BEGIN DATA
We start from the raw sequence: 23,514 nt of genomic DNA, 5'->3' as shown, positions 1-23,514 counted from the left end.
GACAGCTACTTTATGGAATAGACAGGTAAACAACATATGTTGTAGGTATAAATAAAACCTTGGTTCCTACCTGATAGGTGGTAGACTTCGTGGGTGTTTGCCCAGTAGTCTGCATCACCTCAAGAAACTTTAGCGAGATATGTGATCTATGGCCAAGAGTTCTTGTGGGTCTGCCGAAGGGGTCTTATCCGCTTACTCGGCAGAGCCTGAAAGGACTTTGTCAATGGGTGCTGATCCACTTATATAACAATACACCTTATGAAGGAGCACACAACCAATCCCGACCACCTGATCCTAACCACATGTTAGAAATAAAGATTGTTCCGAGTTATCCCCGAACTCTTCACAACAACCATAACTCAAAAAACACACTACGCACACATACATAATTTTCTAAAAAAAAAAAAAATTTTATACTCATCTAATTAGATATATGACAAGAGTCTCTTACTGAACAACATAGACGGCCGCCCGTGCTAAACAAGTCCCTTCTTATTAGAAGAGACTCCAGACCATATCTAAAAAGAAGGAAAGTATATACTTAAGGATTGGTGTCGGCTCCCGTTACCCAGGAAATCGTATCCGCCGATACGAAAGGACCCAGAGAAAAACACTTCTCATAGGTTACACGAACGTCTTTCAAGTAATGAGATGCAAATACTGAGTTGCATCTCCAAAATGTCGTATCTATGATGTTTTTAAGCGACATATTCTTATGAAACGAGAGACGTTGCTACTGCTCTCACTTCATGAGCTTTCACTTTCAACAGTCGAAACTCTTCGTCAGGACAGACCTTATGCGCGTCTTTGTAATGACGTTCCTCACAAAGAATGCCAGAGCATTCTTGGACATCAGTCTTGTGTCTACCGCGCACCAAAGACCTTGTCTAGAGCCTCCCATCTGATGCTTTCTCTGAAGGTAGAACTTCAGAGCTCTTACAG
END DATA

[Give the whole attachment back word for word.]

We start from the raw sequence: 23,514 nt of genomic DNA, 5'->3' as shown, positions 1-23,514 counted from the left end.
GACAGCTACTTTATGGAATAGACAGGTAAACAACATATGTTGTAGGTATAAATAAAACCTTGGTTCCTACCTGATAGGTGGTAGACTTCGTGGGTGTTTGCCCAGTAGTCTGCATCACCTCAAGAAACTTTAGCGAGATATGTGATCTATGGCCAAGAGTTCTTGTGGGTCTGCCGAAGGGGTCTTATCCGCTTACTCGGCAGAGCCTGAAAGGACTTTGTCAATGGGTGCTGATCCACTTATATAACAATACACCTTATGAAGGAGCACACAACCAATCCCGACCACCTGATCCTAACCACATGTTAGAAATAAAGATTGTTCCGAGTTATCCCCGAACTCTTCACAACAACCATAACTCAAAAAACACACTACGCACACATACATAATTTTCTAAAAAAAAAAAAAATTTTATACTCATCTAATTAGATATATGACAAGAGTCTCTTACTGAACAACATAGACGGCCGCCCGTGCTAAACAAGTCCCTTCTTATTAGAAGAGACTCCAGACCATATCTAAAAAGAAGGAAAGTATATACTTAAGGATTGGTGTCGGCTCCCGTTACCCAGGAAATCGTATCCGCCGATACGAAAGGACCCAGAGAAAAACACTTCTCATAGGTTACACGAACGTCTTTCAAGTAATGAGATGCAAATACTGAGTTGCATCTCCAAAATGTCGTATCTATGATGTTTTTAAGCGACATATTCTTATGAAACGAGAGACGTTGCTACTGCTCTCACTTCATGAGCTTTCACTTTCAACAGTCGAAACTCTTCGTCAGGACAGACCTTATGCGCGTCTTTGTAATGACGTTCCTCACAAAGAATGCCAGAGCATTCTTGGACATCAGTCTTGTGTCTACCGCGCACCAAAGACCTTGTCTAGAGCCTCCCATCTGATGCTTTCTCTGAAGGTAGAACTTCAGAGCTCTTACAG